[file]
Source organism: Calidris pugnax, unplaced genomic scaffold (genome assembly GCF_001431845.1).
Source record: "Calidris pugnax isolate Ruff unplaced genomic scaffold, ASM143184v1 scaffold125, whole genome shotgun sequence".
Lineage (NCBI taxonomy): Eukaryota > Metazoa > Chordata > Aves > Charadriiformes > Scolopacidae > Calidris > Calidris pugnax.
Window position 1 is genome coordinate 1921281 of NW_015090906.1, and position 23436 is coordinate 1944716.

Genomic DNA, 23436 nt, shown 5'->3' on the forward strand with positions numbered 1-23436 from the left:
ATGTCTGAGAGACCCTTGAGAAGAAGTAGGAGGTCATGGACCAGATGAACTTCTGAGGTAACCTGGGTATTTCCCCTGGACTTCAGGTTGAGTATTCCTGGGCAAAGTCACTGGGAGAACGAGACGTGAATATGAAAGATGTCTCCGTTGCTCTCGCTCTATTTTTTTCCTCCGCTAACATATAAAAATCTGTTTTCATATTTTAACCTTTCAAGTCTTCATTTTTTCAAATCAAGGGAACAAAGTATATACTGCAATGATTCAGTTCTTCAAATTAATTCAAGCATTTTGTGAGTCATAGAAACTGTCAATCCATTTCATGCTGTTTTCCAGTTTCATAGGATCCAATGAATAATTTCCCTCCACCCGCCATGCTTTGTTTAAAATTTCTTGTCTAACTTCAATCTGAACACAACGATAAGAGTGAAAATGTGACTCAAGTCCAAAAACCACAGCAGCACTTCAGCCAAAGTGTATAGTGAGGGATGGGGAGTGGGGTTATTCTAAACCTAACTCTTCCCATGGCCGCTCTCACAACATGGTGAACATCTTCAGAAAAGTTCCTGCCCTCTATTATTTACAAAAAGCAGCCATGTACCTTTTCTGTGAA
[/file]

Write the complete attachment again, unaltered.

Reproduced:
Source organism: Calidris pugnax, unplaced genomic scaffold (genome assembly GCF_001431845.1).
Source record: "Calidris pugnax isolate Ruff unplaced genomic scaffold, ASM143184v1 scaffold125, whole genome shotgun sequence".
Lineage (NCBI taxonomy): Eukaryota > Metazoa > Chordata > Aves > Charadriiformes > Scolopacidae > Calidris > Calidris pugnax.
Window position 1 is genome coordinate 1921281 of NW_015090906.1, and position 23436 is coordinate 1944716.

Genomic DNA, 23436 nt, shown 5'->3' on the forward strand with positions numbered 1-23436 from the left:
ATGTCTGAGAGACCCTTGAGAAGAAGTAGGAGGTCATGGACCAGATGAACTTCTGAGGTAACCTGGGTATTTCCCCTGGACTTCAGGTTGAGTATTCCTGGGCAAAGTCACTGGGAGAACGAGACGTGAATATGAAAGATGTCTCCGTTGCTCTCGCTCTATTTTTTTCCTCCGCTAACATATAAAAATCTGTTTTCATATTTTAACCTTTCAAGTCTTCATTTTTTCAAATCAAGGGAACAAAGTATATACTGCAATGATTCAGTTCTTCAAATTAATTCAAGCATTTTGTGAGTCATAGAAACTGTCAATCCATTTCATGCTGTTTTCCAGTTTCATAGGATCCAATGAATAATTTCCCTCCACCCGCCATGCTTTGTTTAAAATTTCTTGTCTAACTTCAATCTGAACACAACGATAAGAGTGAAAATGTGACTCAAGTCCAAAAACCACAGCAGCACTTCAGCCAAAGTGTATAGTGAGGGATGGGGAGTGGGGTTATTCTAAACCTAACTCTTCCCATGGCCGCTCTCACAACATGGTGAACATCTTCAGAAAAGTTCCTGCCCTCTATTATTTACAAAAAGCAGCCATGTACCTTTTCTGTGAA